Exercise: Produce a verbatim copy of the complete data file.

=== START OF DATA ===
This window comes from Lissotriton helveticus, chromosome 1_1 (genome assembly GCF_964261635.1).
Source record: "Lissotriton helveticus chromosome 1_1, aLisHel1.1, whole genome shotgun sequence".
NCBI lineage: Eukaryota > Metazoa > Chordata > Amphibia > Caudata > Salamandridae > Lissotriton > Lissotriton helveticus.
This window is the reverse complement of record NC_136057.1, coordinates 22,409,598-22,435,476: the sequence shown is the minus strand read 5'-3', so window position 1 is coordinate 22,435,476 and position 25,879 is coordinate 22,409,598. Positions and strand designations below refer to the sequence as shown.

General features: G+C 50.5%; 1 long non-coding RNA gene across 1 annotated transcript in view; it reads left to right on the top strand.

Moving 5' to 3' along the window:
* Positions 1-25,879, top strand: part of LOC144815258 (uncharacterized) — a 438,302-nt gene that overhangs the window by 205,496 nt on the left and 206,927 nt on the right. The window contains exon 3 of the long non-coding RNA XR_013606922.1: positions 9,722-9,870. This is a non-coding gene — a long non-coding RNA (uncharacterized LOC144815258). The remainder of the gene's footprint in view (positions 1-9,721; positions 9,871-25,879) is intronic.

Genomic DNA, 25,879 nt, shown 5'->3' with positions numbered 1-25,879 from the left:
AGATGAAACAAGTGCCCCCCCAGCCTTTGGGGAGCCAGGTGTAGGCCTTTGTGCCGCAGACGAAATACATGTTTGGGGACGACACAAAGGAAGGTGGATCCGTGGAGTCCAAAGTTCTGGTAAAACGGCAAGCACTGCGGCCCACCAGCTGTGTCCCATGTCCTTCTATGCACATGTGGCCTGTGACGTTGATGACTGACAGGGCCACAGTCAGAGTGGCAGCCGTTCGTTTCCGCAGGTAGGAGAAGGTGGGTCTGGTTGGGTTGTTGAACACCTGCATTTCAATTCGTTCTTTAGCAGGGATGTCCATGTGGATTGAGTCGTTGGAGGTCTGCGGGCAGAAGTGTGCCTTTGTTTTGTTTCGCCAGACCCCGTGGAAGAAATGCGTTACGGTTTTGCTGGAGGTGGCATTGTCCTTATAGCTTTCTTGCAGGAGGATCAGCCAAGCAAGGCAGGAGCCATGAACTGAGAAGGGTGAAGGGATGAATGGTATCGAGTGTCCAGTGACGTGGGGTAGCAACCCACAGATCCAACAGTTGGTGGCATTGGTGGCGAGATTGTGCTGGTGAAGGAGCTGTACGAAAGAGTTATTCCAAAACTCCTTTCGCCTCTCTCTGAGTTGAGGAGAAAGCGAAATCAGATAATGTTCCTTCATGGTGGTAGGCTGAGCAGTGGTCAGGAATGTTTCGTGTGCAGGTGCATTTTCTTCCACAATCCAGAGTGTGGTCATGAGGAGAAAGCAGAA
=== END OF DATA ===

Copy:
This window comes from Lissotriton helveticus, chromosome 1_1 (genome assembly GCF_964261635.1).
Source record: "Lissotriton helveticus chromosome 1_1, aLisHel1.1, whole genome shotgun sequence".
NCBI lineage: Eukaryota > Metazoa > Chordata > Amphibia > Caudata > Salamandridae > Lissotriton > Lissotriton helveticus.
This window is the reverse complement of record NC_136057.1, coordinates 22,409,598-22,435,476: the sequence shown is the minus strand read 5'-3', so window position 1 is coordinate 22,435,476 and position 25,879 is coordinate 22,409,598. Positions and strand designations below refer to the sequence as shown.

General features: G+C 50.5%; 1 long non-coding RNA gene across 1 annotated transcript in view; it reads left to right on the top strand.

Moving 5' to 3' along the window:
* Positions 1-25,879, top strand: part of LOC144815258 (uncharacterized) — a 438,302-nt gene that overhangs the window by 205,496 nt on the left and 206,927 nt on the right. The window contains exon 3 of the long non-coding RNA XR_013606922.1: positions 9,722-9,870. This is a non-coding gene — a long non-coding RNA (uncharacterized LOC144815258). The remainder of the gene's footprint in view (positions 1-9,721; positions 9,871-25,879) is intronic.

Genomic DNA, 25,879 nt, shown 5'->3' with positions numbered 1-25,879 from the left:
AGATGAAACAAGTGCCCCCCCAGCCTTTGGGGAGCCAGGTGTAGGCCTTTGTGCCGCAGACGAAATACATGTTTGGGGACGACACAAAGGAAGGTGGATCCGTGGAGTCCAAAGTTCTGGTAAAACGGCAAGCACTGCGGCCCACCAGCTGTGTCCCATGTCCTTCTATGCACATGTGGCCTGTGACGTTGATGACTGACAGGGCCACAGTCAGAGTGGCAGCCGTTCGTTTCCGCAGGTAGGAGAAGGTGGGTCTGGTTGGGTTGTTGAACACCTGCATTTCAATTCGTTCTTTAGCAGGGATGTCCATGTGGATTGAGTCGTTGGAGGTCTGCGGGCAGAAGTGTGCCTTTGTTTTGTTTCGCCAGACCCCGTGGAAGAAATGCGTTACGGTTTTGCTGGAGGTGGCATTGTCCTTATAGCTTTCTTGCAGGAGGATCAGCCAAGCAAGGCAGGAGCCATGAACTGAGAAGGGTGAAGGGATGAATGGTATCGAGTGTCCAGTGACGTGGGGTAGCAACCCACAGATCCAACAGTTGGTGGCATTGGTGGCGAGATTGTGCTGGTGAAGGAGCTGTACGAAAGAGTTATTCCAAAACTCCTTTCGCCTCTCTCTGAGTTGAGGAGAAAGCGAAATCAGATAATGTTCCTTCATGGTGGTAGGCTGAGCAGTGGTCAGGAATGTTTCGTGTGCAGGTGCATTTTCTTCCACAATCCAGAGTGTGGTCATGAGGAGAAAGCAGAA